Ceremonial geru or spirit boards were worn for the Wahgi Pig Ceremonial called Konggol. Marie Reay described the geru boards in Wives and Wanderers: "These were small boards, about six inches square, which the Agamp decorated with colourful geometric patterns and wore for certain dances of the Pig Ceremonial. They were known by the name of the great spirit concerned with pigs."
Many of the geru boards held by the ANU School of Archaeology and Anthropology date from Marie Reay's first observation of a Pig Ceremonial in the Waghi Valley during her 1953-1955 fieldwork. She wrote:
"At the time of my first arrival, three clans—Konumbuga, Kugika, and Tangilka—were preparing for the Pig Ceremonial. Traditionally a clan would hold this important festival at long intervals, ideally the time casuarina trees planted on the ceremonial grounds take to mature. Kugika clan had held its Pig Ceremonial fifteen years previously. Intervals between the festivals held by some of the other clans suggested that the accession of new wealth with the arrival of Europeans was shortening the interval a clan needed to build up its stock of pigs. The festival required many months of preparation, more months of dancing and display, and finally the climax came in a series of spectacular ceremonies and a mass slaughter of pigs. The central idea of the Pig Ceremonial was fertility—fertility in the clan’s women, pigs, and gardens—and the consequent aggrandisement of the clan as an important, large, and wealthy group."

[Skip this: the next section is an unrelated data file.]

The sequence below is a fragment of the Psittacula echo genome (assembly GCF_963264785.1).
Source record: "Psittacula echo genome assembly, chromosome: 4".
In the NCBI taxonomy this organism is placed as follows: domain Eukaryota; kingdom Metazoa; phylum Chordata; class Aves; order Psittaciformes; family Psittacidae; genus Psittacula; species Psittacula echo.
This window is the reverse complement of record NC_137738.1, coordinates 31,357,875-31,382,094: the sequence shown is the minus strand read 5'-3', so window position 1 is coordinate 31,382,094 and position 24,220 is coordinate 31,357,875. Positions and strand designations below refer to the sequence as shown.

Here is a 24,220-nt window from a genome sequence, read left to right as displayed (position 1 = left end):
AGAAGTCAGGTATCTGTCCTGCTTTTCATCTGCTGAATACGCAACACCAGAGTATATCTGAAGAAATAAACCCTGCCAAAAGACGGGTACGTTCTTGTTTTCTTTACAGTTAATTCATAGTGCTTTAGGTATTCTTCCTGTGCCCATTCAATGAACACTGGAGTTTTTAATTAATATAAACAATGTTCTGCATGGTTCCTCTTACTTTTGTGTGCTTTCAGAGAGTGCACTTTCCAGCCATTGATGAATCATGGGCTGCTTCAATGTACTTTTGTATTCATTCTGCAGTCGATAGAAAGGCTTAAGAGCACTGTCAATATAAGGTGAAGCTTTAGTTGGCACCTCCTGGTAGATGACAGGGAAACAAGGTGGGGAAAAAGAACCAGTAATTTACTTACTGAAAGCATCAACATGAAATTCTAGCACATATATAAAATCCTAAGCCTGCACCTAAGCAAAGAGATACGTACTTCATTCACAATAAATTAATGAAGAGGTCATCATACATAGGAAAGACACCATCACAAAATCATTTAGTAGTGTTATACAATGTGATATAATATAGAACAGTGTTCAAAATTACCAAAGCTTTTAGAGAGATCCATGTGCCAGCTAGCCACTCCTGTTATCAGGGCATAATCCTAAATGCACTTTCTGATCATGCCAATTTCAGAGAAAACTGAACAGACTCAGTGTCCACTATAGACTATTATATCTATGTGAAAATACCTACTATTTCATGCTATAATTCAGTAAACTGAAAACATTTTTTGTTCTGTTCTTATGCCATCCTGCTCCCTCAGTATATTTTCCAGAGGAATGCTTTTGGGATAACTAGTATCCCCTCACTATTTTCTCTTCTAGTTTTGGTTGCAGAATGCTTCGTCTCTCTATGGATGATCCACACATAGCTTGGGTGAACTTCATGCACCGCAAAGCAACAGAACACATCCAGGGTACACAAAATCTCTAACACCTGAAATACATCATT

In her notes Marie Reay described the many variations of the geru boards she observed from her 1953-1955 fieldwork:
These are small head boards, mostly about 8' by 6', carved from a white softwood...The geru boards are roughly rectangular in shape, with rounded edges at the top, and terminating at the bottom in two sticks which come down at either side of the head. Sometimes a geru board is arrached [sic] to a bamboo frame which fits closely over the head. These boards are painted, nowadays with trade pain, but formerly with ochres and clays, in geometric patterns. The dominant motif used is the diamond shape which represents the female vulva. Mose [sic] of the designs are variations on this diamond shape, and sometimes a diamond-dhaped [sic] hole is carved in the centre of the board. Triangles, which are conceived of as half diamonds, chevrons and dots are arranged in parallel lines."
Marie Reay continued to work in Papua New Guinea in the Waghi Valley for many years, and it is likely that some of the photographs below are from later pig ceremonies that she observed, as most are undated.